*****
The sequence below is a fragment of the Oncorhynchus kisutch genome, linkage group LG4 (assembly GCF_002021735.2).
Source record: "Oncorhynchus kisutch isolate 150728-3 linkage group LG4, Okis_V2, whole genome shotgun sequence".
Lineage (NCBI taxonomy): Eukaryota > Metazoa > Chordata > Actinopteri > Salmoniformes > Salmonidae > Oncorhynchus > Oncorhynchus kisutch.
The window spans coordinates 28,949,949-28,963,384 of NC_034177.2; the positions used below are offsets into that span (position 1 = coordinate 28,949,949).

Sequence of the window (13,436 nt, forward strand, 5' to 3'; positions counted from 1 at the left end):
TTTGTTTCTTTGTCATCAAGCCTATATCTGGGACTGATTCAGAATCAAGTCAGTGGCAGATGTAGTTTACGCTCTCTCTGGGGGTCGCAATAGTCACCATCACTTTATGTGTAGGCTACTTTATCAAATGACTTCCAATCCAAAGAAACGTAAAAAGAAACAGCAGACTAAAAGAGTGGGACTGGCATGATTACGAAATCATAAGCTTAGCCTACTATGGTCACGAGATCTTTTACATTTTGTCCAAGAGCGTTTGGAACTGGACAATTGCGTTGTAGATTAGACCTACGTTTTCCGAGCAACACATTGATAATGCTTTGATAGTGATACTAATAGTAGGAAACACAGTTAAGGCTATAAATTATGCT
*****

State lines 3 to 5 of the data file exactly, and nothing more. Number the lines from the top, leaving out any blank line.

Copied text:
Lineage (NCBI taxonomy): Eukaryota > Metazoa > Chordata > Actinopteri > Salmoniformes > Salmonidae > Oncorhynchus > Oncorhynchus kisutch.
The window spans coordinates 28,949,949-28,963,384 of NC_034177.2; the positions used below are offsets into that span (position 1 = coordinate 28,949,949).

Sequence of the window (13,436 nt, forward strand, 5' to 3'; positions counted from 1 at the left end):